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Being the mom is equated with being an epitome of sacrifice in Indian society. But is that the right thing to do? Are we not doing ourselves and our family a disservice?
Some taboos in our lives are created by us and some are created by the society; or is it that the world around us creates many and we create a few? Whatever be the case, the restrictions, and what should be the norm, are always a grey area in our lives, and even more for women.
I have never spoken or written about my mother much, but she did desire to be known for doing a few things out of the box that set the rules for me, and how I treat myself as a mother.
But, on the occasion of Mother’s Day a couple of weeks ago, (and as I see so many posts by people on social media about how much a mothers love means to each of them), I was tempted to pen a few lines about the taboos that we as mothers, and generally as women, create or tend to abide by, and how my mother unconsciously helped me break some taboos as she practiced those herself.
Well, we all don’t need a women’s day to celebrate, and we don’t need a special Mother’s Day to feel motherly and feel wanted and appreciated.
Of course, those days just make it easier for people to remember that you are doing what it takes to fulfill a particular role and the pampering boosts the ego, surely. But it is really the rest of the days in the year that really count, and how the lives that each one of us lead that help influence change.
All through my growing years, my mother was really the so-called man of the house. One look from her eyes, and my brother and I would just die of fear and would not attempt anything that should not have been dared. We would rush to my dad for help; he was equally scared and let my mother take the decision for that situation or the problem or the need.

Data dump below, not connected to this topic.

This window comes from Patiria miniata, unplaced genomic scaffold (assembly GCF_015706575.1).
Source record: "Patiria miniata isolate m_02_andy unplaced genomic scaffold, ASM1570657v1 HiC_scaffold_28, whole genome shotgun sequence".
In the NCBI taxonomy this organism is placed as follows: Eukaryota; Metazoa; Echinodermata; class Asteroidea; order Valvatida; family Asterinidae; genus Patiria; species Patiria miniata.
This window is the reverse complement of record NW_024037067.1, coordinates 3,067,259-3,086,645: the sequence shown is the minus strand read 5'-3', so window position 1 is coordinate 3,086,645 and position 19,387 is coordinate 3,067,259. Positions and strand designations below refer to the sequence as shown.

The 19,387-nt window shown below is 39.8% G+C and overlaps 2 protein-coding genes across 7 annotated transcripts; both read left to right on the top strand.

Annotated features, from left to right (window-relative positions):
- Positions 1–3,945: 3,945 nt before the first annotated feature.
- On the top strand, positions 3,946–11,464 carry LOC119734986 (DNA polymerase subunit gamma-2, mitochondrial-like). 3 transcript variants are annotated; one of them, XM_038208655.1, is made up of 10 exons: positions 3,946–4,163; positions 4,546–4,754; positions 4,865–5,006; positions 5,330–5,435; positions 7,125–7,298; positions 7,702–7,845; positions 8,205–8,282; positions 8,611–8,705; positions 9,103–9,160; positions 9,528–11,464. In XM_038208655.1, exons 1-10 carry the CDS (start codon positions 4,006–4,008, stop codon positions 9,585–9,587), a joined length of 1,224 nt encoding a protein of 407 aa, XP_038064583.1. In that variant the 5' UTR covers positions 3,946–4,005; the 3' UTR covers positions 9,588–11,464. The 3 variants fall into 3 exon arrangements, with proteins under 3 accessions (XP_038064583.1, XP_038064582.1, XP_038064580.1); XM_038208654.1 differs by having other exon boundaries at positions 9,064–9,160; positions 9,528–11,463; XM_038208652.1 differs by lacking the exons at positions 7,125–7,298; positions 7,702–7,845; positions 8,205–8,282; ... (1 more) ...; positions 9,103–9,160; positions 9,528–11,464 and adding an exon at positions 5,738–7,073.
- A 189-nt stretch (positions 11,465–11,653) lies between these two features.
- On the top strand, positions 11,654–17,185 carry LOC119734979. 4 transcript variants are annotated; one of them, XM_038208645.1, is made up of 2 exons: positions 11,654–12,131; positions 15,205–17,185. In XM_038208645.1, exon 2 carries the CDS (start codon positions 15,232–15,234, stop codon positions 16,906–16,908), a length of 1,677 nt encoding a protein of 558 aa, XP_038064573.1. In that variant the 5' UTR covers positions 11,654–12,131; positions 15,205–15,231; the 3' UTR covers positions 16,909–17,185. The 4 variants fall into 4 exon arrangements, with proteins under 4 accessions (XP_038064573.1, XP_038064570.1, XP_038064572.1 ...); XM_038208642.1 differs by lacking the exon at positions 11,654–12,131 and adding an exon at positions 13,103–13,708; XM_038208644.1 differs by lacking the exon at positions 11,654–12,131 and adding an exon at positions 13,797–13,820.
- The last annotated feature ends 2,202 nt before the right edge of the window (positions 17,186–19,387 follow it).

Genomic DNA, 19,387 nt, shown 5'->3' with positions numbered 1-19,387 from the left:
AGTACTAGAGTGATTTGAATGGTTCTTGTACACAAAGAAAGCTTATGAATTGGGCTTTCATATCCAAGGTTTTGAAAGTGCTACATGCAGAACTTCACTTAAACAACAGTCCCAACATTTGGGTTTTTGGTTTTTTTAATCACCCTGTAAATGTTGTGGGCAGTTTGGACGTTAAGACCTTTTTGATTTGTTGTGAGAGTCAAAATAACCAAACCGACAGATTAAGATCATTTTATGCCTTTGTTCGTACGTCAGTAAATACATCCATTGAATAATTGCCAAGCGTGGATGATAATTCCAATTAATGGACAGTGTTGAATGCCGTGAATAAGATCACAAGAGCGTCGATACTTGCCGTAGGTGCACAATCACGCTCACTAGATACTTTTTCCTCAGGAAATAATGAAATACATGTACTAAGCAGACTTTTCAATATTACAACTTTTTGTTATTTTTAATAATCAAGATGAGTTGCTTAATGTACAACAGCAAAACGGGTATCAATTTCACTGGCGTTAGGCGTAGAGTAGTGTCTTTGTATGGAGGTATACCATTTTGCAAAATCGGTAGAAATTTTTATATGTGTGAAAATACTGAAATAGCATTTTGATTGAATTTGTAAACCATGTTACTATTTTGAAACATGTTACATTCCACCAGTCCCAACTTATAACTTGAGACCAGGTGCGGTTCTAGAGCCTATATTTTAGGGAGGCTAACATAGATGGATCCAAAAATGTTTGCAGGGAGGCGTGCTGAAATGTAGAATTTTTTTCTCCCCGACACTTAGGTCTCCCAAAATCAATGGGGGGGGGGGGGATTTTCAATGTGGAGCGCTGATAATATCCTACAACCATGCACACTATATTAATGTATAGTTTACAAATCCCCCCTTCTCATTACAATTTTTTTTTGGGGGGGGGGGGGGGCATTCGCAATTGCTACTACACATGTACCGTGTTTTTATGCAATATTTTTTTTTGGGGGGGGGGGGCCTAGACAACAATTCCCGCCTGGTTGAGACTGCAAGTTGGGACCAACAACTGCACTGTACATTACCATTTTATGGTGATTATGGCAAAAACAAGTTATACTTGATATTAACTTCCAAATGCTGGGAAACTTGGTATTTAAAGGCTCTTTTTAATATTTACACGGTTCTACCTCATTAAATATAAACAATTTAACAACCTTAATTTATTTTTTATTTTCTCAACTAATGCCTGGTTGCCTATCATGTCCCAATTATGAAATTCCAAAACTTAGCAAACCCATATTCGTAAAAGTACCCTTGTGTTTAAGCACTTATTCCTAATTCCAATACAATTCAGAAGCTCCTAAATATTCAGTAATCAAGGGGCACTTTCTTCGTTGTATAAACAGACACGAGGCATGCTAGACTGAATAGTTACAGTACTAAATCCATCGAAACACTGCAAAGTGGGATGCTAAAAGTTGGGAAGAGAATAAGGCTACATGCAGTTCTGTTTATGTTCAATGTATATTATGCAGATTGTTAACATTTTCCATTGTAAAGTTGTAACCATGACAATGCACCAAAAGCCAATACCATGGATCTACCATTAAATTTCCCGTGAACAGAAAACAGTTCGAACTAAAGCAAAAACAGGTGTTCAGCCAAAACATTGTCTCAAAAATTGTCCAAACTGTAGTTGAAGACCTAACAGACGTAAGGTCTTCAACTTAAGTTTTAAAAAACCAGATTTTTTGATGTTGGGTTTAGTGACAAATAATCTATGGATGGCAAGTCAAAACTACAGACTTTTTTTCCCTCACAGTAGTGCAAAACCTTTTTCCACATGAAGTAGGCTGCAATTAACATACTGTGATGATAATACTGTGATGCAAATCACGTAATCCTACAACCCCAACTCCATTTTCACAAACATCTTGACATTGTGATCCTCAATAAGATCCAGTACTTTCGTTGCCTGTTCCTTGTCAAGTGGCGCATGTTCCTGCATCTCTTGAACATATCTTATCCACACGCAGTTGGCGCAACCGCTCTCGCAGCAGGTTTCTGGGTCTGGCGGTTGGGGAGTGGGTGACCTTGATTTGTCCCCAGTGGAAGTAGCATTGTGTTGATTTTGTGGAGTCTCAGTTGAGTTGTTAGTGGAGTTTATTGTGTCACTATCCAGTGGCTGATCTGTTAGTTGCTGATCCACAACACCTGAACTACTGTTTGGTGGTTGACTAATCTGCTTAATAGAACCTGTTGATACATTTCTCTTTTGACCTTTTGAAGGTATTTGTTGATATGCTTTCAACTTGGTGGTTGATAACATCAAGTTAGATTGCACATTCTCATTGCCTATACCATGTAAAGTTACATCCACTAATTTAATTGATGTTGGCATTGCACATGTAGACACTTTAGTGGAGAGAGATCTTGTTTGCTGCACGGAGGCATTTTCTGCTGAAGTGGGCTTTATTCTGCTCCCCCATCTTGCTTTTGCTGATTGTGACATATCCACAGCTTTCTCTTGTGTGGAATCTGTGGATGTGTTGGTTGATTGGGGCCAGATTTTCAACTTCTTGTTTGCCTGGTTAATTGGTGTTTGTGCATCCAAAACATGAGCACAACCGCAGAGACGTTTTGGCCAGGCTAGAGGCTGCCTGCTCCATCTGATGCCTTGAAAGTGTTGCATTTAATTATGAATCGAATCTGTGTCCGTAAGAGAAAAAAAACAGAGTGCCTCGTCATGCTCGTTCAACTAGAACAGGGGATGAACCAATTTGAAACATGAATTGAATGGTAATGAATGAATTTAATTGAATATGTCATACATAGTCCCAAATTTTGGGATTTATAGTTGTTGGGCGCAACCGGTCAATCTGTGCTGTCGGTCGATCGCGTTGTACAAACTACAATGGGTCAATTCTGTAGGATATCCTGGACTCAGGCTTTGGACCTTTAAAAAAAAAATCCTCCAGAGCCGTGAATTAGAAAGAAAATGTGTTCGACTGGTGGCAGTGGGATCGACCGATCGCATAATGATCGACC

She broke the taboo that the ‘man of the house’ should be the disciplinarian, and proved that women of the house could take equal responsibility on matters of discipline, as well as being the decision maker. She decided to take the family in her hands as my dad hopped jobs to various cities by being firm that she and we, as children, would stay put in one city while my dad did his job of earning and supporting the family.
She broke the rule that a woman follows her man where he goes, and made a beautiful arrangement of keeping the children’s education intact, as well as letting my dad explore his potential at work, experience and do what he liked. No wonder that today my dad is the most carefree person I know with amazing experiences to share — both his umpteen challenges of living alone, as well as the triumphs he made through his flamboyant work-life and loads of friendships to boast of.
Of course, looking at all this at hindsight, it is good to look at the rainbow coming out of the lightening, but while it lasted, it was tough and going through it was quite a roller coaster ride which time and memory makes it light and it then becomes a learning phase of life.
Coming from a very conservative, protective and a typical upper caste Tamil household, breaking some age-old traditions were not easy, and little did I realize how tough it was for women and mothers coming from the same background to get modern both in action as well as in thought.
Staying away from normal everyday activity during periods and sitting away for those 3/4 days was the norm. No touching anything or anyone and being quarantined, was the way it was supposed to be.
My mother literally defied family traditions and made sure that I remained normal, behaved normal, as well as was treated normally on all the days; the men in the house knowing fully well that it was just normal for a girl to go through the same. Life was as normal as it should be.